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How is Negligence Shown in Slip and Fall Claims?

February 20, 2020 in

A slip and fall injury on someone else’s property does not automatically mean the property owner is legally responsible. Although New York property owners owe all visitors a duty of reasonable care, negligence, or a breach of that duty which caused the injury, must also be proven.

Negligence in slip & fall

How To Prove Negligence

Showing a property owner’s negligence can be difficult as it requires proof that either the dangerous condition was either caused by or known to the owner, and nothing was done to fix it. Alternatively, and a very commonly litigated issue, is when the owner should have known of the hazard’s existence, since a reasonable property owner would have found and fixed the issue before anyone could be hurt by it. Additionally, successfully proving negligence means establishing the following four elements in your slip and fall claim:

Duty

The property owner owed you a duty of care to keep their premises safe, as long as you were a permitted visitor. Except for in very limited circumstances, trespassers are not owed any duty of care.

Breach

The property owner failed to exercise reasonable care in keeping their premises safe, in that they knew, or should have known, that the dangerous condition existed for a sufficient period of time before to the accident occurred.

Causation

Involves proving that the owner’s failure to maintain the premises in a reasonably safe condition was a substantial factor in causing the accident and resulting injuries. .

Damages

Involves proof that the victim sustained damages (losses) after suffering the injury caused by the property owner’s negligence. This includes both monetary and intangible losses such as:

  • Medical expenses: including doctor’s fees, medications and treatments, future medical expenses such as continuous medication, rehabilitation, in-home care and even corrective surgery.
  • Lost income due to missed hours of work or lost job.
  • Emotional distress
  • Mental anguish
  • Pain and suffering

Only when the property owner’s negligence can be shown to have caused your injury, will you be able to obtain compensation.

Notice in a Slip and Fall Case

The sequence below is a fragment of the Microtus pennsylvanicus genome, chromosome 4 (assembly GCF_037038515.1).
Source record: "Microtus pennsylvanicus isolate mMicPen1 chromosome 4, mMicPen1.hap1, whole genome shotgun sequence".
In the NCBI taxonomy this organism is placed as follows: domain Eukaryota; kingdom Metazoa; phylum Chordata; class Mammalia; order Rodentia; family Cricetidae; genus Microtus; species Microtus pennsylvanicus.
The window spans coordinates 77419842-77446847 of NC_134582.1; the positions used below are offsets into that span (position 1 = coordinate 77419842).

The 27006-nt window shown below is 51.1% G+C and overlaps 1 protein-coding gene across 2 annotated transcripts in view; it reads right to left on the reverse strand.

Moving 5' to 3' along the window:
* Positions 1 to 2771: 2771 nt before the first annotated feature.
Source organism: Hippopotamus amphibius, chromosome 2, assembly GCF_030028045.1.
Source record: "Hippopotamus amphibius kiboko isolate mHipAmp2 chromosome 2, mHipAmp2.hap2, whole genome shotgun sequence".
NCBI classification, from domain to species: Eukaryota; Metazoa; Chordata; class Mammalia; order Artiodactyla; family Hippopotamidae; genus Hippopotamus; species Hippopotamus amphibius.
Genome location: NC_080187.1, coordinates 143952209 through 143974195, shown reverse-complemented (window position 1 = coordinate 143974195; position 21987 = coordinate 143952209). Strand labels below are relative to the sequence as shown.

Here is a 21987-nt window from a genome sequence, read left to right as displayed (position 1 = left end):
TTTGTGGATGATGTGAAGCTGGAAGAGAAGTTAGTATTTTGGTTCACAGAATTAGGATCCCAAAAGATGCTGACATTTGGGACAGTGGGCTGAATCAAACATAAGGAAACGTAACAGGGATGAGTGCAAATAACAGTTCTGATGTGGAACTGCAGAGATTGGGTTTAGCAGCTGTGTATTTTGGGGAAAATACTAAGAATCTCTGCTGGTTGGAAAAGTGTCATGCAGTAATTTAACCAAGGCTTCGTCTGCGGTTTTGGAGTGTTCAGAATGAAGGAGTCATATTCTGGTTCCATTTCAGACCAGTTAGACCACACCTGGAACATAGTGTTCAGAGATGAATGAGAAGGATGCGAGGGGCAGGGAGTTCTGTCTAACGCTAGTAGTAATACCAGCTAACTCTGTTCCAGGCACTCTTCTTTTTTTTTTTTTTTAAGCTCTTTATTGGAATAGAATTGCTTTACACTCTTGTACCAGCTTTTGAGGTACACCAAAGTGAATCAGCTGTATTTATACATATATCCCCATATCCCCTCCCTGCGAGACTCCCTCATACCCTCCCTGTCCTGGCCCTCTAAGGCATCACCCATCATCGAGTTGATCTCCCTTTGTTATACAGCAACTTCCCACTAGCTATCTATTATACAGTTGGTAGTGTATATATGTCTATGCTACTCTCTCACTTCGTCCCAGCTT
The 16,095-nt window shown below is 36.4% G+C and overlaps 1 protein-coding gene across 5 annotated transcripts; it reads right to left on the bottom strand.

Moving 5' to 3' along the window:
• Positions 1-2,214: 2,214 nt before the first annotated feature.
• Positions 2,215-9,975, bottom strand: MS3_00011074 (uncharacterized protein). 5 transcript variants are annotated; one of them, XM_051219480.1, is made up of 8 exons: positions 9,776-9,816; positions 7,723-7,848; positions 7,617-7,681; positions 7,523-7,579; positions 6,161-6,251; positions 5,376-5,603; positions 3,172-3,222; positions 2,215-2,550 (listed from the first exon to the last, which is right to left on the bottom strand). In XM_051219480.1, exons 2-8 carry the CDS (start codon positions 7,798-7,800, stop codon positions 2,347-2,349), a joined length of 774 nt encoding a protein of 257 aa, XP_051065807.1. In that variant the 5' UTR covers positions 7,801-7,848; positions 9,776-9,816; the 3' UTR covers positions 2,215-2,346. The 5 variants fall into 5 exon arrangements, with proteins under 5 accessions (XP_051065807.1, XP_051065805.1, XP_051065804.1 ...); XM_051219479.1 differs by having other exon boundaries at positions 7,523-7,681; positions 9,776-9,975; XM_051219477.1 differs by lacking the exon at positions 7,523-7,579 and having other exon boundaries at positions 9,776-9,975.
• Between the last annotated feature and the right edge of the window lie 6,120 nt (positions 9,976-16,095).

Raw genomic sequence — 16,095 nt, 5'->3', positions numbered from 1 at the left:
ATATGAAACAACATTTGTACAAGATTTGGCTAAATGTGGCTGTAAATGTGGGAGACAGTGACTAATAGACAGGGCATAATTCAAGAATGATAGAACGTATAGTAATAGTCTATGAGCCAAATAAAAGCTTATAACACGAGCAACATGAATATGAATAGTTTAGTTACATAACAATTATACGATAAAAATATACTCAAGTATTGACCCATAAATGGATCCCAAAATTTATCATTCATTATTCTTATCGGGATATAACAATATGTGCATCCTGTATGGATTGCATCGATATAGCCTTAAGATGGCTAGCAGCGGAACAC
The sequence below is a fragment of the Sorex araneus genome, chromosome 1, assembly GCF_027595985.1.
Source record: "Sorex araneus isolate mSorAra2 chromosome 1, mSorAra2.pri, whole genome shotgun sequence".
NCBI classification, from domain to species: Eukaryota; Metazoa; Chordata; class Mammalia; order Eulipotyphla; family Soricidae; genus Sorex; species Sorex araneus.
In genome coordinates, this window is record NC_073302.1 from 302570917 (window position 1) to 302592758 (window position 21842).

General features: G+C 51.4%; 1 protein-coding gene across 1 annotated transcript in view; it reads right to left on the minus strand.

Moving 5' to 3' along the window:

The idea that an owner “knew or should have known” of a dangerous condition on their property is the concept of notice. This is a critical issue in slip and fall cases, as only when a property owner is aware, or should have been aware, do they have a duty to remedy the hazardous condition. There are two types of notice:

Actual Notice

When there is evidence that a property owner was aware of a dangerous condition because they either created it, observed it directly, or were notified about it. Evidence can include a letter written by a tenant or patron informing the owner of the condition, inspection documents mentioning it, or a previous accident report claiming the hazard as the culprit for an injury.

Constructive Notice

Evidence that the property owner should have been aware of the dangerous condition, even though they did not directly observe it and were not specifically told of its existence. This can occur if it can be demonstrated that the hazardous condition existed on the property sufficient period of time such that the owner should have discovered it through the exercise of ordinary care in inspecting the property and/or performing regular maintenance. For instance, a sidewalk pushed up by tree roots takes two to three years to occur, which means an owner would have plenty of time to remedy the situation before a trip and fall accident happens. Additionally, constructive notice may be proven if the condition that caused the injury was recurring. For instance, improperly installed gutters that cause water to pool on the ground, which can then freeze.

Speak to an Experienced New York Slip and Fall Lawyer

Before filing a slip and fall claim, know that the property owner will likely argue that you share some amount of blame for your injury. This can potentially result in a reduced settlement. Let us evaluate your case for free, so we may advise you on how we can obtain you the maximum amount of compensation. Reach us online or by calling (212) 732-9000.